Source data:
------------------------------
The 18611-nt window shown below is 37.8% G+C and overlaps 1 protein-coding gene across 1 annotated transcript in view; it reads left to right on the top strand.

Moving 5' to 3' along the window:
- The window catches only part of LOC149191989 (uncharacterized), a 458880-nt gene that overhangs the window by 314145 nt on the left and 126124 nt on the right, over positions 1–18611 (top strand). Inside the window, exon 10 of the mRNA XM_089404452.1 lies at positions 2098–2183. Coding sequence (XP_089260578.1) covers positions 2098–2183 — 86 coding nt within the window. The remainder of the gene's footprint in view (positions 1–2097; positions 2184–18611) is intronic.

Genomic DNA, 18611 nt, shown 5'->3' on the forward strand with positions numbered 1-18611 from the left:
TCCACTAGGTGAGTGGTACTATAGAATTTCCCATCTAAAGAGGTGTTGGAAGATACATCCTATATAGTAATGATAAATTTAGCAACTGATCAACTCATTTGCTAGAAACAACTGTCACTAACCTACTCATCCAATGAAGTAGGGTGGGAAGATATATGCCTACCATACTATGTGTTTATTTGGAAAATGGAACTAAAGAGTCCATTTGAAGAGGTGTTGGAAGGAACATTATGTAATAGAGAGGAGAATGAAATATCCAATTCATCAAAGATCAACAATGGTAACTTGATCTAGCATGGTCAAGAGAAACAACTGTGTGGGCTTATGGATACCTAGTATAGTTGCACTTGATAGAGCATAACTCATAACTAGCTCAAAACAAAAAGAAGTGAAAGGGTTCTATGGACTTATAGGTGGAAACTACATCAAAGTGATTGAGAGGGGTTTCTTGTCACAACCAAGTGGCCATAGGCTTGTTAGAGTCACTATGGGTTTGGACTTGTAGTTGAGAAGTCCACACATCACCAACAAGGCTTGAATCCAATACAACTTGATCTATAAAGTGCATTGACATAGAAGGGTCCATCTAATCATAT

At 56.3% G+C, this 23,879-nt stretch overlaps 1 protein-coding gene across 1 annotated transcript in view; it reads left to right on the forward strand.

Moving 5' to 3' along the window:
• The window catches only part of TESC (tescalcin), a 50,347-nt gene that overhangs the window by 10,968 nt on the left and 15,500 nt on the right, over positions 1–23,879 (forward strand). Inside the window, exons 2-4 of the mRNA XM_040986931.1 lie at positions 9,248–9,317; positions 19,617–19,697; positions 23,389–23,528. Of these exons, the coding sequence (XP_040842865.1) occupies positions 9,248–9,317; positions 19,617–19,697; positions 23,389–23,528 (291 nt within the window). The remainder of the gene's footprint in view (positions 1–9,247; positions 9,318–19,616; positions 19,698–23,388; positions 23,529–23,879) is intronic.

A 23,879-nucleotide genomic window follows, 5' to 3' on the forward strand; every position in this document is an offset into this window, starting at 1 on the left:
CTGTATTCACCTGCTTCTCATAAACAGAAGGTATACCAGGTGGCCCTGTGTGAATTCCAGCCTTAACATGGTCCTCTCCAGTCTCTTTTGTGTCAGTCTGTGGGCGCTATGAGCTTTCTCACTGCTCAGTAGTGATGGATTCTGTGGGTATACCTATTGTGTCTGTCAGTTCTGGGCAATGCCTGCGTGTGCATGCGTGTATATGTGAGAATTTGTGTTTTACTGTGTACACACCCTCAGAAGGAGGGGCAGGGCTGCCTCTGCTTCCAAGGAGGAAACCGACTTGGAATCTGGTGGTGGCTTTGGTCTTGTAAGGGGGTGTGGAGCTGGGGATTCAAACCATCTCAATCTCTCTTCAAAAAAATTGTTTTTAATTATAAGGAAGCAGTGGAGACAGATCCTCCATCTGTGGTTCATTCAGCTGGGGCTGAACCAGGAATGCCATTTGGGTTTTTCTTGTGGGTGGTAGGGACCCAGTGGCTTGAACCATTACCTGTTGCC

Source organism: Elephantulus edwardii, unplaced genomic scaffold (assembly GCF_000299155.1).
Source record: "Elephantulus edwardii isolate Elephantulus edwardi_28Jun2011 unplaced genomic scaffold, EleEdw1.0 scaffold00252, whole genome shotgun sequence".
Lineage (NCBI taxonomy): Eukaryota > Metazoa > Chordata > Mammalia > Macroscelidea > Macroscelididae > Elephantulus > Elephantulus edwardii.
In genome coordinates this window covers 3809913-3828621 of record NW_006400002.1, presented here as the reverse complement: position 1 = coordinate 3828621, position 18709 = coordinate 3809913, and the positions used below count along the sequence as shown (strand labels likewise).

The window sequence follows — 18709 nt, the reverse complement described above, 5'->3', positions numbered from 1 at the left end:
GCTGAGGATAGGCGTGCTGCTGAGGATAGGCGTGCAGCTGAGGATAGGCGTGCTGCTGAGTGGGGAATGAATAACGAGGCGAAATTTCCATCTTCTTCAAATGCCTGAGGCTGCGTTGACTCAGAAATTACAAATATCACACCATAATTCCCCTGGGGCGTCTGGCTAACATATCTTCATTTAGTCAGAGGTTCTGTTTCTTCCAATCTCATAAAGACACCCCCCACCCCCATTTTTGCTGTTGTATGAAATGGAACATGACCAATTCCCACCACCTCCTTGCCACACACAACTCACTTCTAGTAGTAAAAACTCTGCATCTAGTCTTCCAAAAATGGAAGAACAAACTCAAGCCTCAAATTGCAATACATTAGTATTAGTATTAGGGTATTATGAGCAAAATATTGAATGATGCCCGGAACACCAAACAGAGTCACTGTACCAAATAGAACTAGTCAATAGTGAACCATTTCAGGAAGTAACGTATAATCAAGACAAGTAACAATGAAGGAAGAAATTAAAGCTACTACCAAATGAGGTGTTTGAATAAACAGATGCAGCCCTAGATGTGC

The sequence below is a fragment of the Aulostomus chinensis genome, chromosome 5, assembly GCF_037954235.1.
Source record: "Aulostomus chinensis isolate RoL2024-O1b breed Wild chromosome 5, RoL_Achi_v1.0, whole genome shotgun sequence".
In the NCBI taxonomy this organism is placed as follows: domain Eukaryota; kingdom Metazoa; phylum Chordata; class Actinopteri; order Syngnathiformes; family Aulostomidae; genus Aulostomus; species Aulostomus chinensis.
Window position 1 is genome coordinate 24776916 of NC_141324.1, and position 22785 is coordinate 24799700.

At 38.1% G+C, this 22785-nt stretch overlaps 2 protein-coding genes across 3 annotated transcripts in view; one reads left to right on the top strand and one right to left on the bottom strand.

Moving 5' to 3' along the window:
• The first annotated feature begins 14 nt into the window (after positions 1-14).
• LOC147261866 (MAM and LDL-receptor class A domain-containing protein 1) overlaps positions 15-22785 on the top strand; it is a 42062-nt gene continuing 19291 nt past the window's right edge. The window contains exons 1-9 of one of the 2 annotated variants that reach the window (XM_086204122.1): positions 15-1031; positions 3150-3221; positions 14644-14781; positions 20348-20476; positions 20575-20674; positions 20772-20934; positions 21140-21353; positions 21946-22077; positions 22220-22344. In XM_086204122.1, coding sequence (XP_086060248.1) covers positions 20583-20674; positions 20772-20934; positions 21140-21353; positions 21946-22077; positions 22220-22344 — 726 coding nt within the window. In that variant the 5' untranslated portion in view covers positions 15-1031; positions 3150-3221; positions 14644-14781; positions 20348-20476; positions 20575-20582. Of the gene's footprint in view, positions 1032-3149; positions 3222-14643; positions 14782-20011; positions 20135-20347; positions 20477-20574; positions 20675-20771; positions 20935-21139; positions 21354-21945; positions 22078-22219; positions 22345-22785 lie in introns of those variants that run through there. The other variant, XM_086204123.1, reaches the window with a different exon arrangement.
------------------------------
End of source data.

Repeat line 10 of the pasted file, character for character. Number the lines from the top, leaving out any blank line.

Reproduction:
CTGTATTCACCTGCTTCTCATAAACAGAAGGTATACCAGGTGGCCCTGTGTGAATTCCAGCCTTAACATGGTCCTCTCCAGTCTCTTTTGTGTCAGTCTGTGGGCGCTATGAGCTTTCTCACTGCTCAGTAGTGATGGATTCTGTGGGTATACCTATTGTGTCTGTCAGTTCTGGGCAATGCCTGCGTGTGCATGCGTGTATATGTGAGAATTTGTGTTTTACTGTGTACACACCCTCAGAAGGAGGGGCAGGGCTGCCTCTGCTTCCAAGGAGGAAACCGACTTGGAATCTGGTGGTGGCTTTGGTCTTGTAAGGGGGTGTGGAGCTGGGGATTCAAACCATCTCAATCTCTCTTCAAAAAAATTGTTTTTAATTATAAGGAAGCAGTGGAGACAGATCCTCCATCTGTGGTTCATTCAGCTGGGGCTGAACCAGGAATGCCATTTGGGTTTTTCTTGTGGGTGGTAGGGACCCAGTGGCTTGAACCATTACCTGTTGCC